Tyler & Bella

What a Difference a Year and a Dog Makes

By WAGS’ Program Director, Kelly O’Ferrell

“Increasing independence” is more than a dog picking up something for someone, opening a door or lying quietly as an “unobtrusive helpmate.” Service Dogs all over the world change people’s lives in ways that cannot be measured by how fast they retrieve or by the number of dogs placed in a year. We’ve witnessed our WAGS dogs changing people’s lives in “quality of life” ways they never dreamed possible – or even necessary. Some of these outcomes for those served by our service dogs include:

  • Making it easier to go out in public
  • Accepting their disability more
  • Becoming more assertive
  • Meeting new people and making friends
  • Feeling happier and better about their life

WAGS’ Clients – their family members and care givers – notice these changes as the days and months pass into years. When I asked Tyler if his life at UW Whitewater is different having WAGS’ Service Dog Bella, he said “I feel more confident having Bella there to help me if I need it. She made it easier for me to meet new people.” Bella was placed with Tyler on June 25, 2007. As part of WAGS’ routine follow-up, I went and visited with Tyler, Bella and Tyler’s mom, Kirsten at their new home in Verona this week. Tyler’s family sold their home in Madison this year and moved into a beautiful new home that Tyler’s step-dad built on their land in the countryside of Verona. He is on summer vacation from UW-Whitewater until mid-August. When we placed Bella with Tyler, he was working here in Madison for UW Engineering until he started at the university in August, 2007.

Like most parents, Tyler’s mom and step-dad had concerns about Tyler going off to college. But knowing that he had Bella made that transition just a little easier. “It was reassuring knowing that if Tyler drops his cell phone, Bella is there to pick it up for him.”

The amount of time that Tyler spends home alone (when he’s not at college) has increased because of Bella – and how Kirsten feels when she’s not there has also changed.

“I was a lot more nervous about leaving Tyler at home alone before Bella.  I know that Bella can get his cell phone if he drops it and that she can get him out of the house if necessary.” Their new home doesn’t have an electric door yet that Tyler can activate from his wheelchair. So, they simply tied a tug rope to the door that Bella can easily grasp with her teeth and tug open for Tyler.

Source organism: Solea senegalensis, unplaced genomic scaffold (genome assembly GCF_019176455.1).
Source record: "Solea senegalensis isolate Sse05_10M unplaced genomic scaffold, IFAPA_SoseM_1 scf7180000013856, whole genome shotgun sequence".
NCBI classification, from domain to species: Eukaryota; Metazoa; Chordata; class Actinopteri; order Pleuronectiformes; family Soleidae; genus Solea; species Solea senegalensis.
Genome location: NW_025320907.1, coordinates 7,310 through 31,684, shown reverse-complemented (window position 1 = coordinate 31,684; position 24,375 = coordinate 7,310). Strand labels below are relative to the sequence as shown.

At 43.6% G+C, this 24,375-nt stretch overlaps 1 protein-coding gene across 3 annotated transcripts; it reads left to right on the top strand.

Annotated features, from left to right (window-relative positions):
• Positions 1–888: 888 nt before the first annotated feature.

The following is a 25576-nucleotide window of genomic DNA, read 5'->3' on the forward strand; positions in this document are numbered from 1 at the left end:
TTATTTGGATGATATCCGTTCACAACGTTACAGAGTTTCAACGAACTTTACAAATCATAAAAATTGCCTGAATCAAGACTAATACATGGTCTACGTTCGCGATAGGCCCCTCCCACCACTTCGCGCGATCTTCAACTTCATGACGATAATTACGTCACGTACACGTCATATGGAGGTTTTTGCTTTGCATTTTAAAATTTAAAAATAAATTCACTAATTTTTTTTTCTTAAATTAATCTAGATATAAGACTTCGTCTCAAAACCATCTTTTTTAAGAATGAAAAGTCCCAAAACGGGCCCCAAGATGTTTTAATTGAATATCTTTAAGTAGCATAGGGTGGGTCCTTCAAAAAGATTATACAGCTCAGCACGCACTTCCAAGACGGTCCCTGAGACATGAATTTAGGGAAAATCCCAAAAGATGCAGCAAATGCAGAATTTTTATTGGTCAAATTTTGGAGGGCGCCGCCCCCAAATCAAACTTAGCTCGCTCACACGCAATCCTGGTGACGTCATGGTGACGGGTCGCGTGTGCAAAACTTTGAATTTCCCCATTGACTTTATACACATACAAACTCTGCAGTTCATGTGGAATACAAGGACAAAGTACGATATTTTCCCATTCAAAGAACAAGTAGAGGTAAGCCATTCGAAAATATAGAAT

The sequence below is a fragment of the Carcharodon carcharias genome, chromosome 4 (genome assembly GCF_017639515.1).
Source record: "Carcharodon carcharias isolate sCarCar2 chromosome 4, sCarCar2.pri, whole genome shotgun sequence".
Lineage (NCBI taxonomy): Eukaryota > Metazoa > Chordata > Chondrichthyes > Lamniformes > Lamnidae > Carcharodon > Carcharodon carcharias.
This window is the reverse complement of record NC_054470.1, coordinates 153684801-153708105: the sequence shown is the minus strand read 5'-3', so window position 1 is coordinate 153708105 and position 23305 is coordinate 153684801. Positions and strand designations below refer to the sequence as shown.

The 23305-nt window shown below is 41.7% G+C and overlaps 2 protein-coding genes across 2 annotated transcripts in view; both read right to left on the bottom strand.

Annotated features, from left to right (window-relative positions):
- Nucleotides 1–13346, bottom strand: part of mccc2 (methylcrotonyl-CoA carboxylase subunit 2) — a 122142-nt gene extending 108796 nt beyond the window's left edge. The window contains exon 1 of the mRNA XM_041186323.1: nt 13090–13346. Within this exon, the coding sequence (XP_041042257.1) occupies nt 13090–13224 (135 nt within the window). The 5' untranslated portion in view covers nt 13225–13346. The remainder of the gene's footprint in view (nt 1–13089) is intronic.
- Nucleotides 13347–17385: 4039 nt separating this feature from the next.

And, like most parents who hear, “Mom, can you come and …”, Kirsten now arrives saying, “Tyler, if this is something your dog can do, you’re in trouble.” Of course, we laugh while Tyler squirms.  Kirsten knows that, because of Bella, she doesn’t need to go and help Tyler in ways she had to in the past. Having Bella not only improved Tyler’s life, she has improved the entire family’s experience together.

Speaking about his experiences at UW Whitewater, “When I get hot, Bella pulls the covers off of me and comes and lies down beside of me if I get cold. She turns the lights on or off, pushes the elevator button, and picks up my pencil, phone or video game controller. She keeps me company and makes the other people on the [dormitory] floor smile a lot. They miss their own pet dogs and can love on Bella when she’s not working.” A tug rope was also attached to Tyler’s dorm room door just in case the electronic equipment doesn’t work. “I know that I can get out of the room now, no matter what.”

Tyler and Bella went to the Multiple Dystrophy Association Summer Camp in Kenosha this past June. Tyler said that Bella was great at picking up stuff for him – even girls. Bella is, like all Golden Retrievers, quite the chick magnet. By the end of the day, Bella and Tyler were falling into bed, both “dog tired.” Between Harley riding, basketball, hockey and football, they had fun filled days, although Bella stayed back during the Harley ride. The activity that Bella liked the best, though, was fishing. “She loved to fish,” Tyler said.  “She would jump at the fish, wanting to play with it but afraid of it too. She made us all laugh!”

Absolutely Bella is changing Tyler’s life in ways he hadn’t even expected. And, Bella is a dog – a being with her own experiences. Like any young being, she gets excited and shows it sometimes. And, like all good Service Dogs, she recovers quickly and continues on her way with her best friend, Tyler. I hear that Bella gets pouty and sulks when Tyler leaves her at home; watching the windows for his return. I turned and looked back as I was leaving and saw Bella standing next to Tyler in a Heel position, Tyler’s hand gently rubbing Bella’s head. Bella has made a tremendous, positive difference in the lives of this family.